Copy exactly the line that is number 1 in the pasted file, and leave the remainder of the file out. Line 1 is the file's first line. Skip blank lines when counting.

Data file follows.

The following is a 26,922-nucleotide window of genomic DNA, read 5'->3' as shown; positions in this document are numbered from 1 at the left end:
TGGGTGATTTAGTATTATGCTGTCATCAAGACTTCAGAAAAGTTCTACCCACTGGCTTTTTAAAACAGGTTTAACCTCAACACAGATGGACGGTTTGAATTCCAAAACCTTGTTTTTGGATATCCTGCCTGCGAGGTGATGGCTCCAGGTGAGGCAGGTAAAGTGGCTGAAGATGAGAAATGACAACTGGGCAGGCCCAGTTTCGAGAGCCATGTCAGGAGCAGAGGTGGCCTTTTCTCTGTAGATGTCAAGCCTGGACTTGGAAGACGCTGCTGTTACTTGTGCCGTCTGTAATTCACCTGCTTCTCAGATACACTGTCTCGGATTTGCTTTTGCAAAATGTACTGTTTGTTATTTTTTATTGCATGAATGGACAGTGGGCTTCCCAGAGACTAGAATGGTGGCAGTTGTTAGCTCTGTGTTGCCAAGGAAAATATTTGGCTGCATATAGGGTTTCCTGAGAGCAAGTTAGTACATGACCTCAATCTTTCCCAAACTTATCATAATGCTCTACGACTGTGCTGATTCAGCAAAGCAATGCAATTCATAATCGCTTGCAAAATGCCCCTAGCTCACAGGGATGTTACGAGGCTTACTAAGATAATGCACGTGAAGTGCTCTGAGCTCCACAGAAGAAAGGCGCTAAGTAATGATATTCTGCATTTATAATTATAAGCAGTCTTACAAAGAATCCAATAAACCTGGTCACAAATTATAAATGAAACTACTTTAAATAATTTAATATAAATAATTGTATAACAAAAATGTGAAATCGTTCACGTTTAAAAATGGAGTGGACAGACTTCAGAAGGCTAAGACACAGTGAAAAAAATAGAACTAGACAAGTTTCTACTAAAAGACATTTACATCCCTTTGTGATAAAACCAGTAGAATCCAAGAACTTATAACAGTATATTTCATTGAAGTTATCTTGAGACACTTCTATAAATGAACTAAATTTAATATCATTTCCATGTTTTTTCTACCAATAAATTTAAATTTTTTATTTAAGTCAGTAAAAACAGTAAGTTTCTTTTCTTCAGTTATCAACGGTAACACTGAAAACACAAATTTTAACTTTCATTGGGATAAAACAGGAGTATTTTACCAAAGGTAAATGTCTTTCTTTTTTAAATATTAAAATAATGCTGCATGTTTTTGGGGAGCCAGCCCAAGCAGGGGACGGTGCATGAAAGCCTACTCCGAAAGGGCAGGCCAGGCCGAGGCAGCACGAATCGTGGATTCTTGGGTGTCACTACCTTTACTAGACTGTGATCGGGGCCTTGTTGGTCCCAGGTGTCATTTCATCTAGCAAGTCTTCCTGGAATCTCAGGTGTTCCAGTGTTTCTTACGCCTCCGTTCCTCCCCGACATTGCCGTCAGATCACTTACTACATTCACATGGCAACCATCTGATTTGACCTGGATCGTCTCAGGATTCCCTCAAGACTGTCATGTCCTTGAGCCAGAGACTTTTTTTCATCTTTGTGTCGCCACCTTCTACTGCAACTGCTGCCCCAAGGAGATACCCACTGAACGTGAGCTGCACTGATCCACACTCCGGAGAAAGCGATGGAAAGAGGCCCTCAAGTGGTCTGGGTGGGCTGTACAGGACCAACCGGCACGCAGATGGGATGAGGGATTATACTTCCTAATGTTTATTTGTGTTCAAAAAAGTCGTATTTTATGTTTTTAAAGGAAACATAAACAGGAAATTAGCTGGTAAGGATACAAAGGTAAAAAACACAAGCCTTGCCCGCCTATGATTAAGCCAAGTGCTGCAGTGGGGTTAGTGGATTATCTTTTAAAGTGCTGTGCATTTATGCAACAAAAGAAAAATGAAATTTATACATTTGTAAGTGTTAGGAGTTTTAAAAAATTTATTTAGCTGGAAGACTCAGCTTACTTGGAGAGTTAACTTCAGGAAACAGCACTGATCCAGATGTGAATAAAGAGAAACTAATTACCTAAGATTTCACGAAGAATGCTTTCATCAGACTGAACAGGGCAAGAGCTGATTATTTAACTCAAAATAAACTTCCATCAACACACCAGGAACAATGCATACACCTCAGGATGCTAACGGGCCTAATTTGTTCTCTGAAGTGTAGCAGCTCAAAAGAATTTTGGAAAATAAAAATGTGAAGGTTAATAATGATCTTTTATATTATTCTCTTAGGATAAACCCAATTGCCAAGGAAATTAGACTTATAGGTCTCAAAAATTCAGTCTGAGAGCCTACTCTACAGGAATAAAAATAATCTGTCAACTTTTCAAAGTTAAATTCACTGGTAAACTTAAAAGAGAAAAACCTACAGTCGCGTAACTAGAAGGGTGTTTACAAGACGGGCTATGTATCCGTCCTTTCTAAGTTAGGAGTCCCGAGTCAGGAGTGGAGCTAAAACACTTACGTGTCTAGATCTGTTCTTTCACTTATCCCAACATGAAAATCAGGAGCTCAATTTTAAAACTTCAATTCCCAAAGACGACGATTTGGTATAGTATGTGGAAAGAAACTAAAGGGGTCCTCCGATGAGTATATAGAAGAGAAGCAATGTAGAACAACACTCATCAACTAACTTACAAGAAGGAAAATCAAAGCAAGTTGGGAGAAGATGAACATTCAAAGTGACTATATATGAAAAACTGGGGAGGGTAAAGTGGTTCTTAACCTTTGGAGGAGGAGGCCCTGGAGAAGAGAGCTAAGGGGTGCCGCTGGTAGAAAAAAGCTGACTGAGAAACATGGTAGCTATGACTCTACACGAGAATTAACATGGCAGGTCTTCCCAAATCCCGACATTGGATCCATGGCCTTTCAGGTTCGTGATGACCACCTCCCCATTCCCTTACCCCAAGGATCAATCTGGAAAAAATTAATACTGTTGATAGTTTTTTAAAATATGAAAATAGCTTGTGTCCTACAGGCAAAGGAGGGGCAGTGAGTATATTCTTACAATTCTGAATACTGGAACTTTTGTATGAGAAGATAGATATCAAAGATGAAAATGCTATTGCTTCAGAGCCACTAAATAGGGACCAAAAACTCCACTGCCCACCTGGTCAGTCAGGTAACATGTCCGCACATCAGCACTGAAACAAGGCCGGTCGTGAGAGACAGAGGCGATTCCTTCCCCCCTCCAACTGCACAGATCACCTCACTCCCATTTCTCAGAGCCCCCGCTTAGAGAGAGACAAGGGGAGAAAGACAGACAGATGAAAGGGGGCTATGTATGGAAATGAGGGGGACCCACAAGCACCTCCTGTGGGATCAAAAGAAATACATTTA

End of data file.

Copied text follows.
The following is a 26,922-nucleotide window of genomic DNA, read 5'->3' as shown; positions in this document are numbered from 1 at the left end: